Tuesday, March 01, 2011

Galveston to be Containerized?

This article caught our attention,  as our warehouse is only about 45 minutes from the Port of Galveston, and this could be of interest to many of our customers.
Breakbulk Staff   Tue, 02/22/2011 - 15:35
Breakbulk Online - News Story

Breakbulk port may accept new investors, add boxes to mix

The Port of Galveston, Texas, could be adding containers to its mix of breakbulk, project, bulk and cruise business if a proposed partnership between Hutchison Port Holdings and The Carlyle Group comes to fruition.

The possibility was announced earlier this month when the port’s governing Wharves Board asked port staff to negotiate an agreement for a 75-year master lease with the partnership.

Hutchison wants to bring containers to Galveston, which has been concentrating on breakbulk, ro-ro and project cargo, including high volumes of wind turbine components. The port has gone after container business in the past but the attempt sagged in the face of nearby Houston’s massive operations. The port auctioned off its rusting container cranes several years ago and dedicated the contianer terminal to ro-ro and other breakbulk cargoes.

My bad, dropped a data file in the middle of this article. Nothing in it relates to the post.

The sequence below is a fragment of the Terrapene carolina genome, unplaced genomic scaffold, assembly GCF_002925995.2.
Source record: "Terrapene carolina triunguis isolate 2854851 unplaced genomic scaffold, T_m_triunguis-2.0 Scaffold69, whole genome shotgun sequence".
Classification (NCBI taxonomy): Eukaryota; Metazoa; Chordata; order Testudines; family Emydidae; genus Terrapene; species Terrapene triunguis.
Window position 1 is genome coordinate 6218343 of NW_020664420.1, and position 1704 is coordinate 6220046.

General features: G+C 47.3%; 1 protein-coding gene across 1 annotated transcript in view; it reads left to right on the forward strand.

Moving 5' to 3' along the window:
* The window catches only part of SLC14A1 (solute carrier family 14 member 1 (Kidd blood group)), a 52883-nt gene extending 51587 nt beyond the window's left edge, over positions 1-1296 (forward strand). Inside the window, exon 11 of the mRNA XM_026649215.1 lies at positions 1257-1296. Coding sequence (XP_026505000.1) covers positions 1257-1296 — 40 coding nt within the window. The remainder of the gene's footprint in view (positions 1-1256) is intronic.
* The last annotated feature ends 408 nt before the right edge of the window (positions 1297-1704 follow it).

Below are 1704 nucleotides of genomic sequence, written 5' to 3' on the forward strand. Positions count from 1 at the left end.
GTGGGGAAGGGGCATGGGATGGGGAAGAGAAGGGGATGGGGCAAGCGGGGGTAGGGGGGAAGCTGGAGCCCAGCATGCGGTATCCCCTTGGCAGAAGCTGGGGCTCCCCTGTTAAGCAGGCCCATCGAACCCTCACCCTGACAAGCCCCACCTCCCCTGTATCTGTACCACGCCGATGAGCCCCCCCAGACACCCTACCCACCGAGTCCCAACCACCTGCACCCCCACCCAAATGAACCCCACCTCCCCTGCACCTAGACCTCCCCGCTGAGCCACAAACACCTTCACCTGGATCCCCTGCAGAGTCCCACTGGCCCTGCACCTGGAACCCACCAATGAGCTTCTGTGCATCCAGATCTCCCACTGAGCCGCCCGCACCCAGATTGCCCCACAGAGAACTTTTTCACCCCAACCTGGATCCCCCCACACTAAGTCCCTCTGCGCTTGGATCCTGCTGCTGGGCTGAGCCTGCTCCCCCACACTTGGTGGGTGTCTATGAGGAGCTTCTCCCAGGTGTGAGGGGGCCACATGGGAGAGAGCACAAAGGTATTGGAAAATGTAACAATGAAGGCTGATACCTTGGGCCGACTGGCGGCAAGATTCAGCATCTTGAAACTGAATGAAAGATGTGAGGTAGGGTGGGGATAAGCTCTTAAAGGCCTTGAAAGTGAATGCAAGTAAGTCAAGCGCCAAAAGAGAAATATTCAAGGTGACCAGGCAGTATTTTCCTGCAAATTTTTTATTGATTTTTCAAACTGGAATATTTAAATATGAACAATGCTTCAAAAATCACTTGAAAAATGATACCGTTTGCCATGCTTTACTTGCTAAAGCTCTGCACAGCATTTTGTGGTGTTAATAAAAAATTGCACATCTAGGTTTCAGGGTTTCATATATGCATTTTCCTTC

The new agreement is likely to add containers to the present mix rather than be a major shift, according to Capt. John G. Peterlin III, senior director of marketing and administration for the Port of Galveston.

As outlined, the Hutchison deal would include a new 100-acre container terminal on the west end of Galveston Island, a 20-acre terminal for ro-ro cargo such as farm and industrial vehicles on the east end, and possibly a second container terminal on nearby Pelican.

Galveston’s Wharves Board of Trustees last April hired the Bank of Montreal to look for private investors for the port. Of 80 firms solicited, only the Hutchison-Carlyle joint venture, formed expressly to bid on the Galveston project, was found acceptable by BMO. Hutchison Port Holdings operates more than 50 ports worldwide and handles between 10 and 15 percent of the global container market. The Carlyle Group is a private equity firm based in Washington, D.C.

If an agreement is reached the Port would recieve an approximately US$60 million debt pay off, a share of revenue and profits from cruise and freight business, cash for capital improvements over a 10-year period, and other cash payments. A master lease proposal could be brought before the Wharves Board by this summer, according to local news outlets.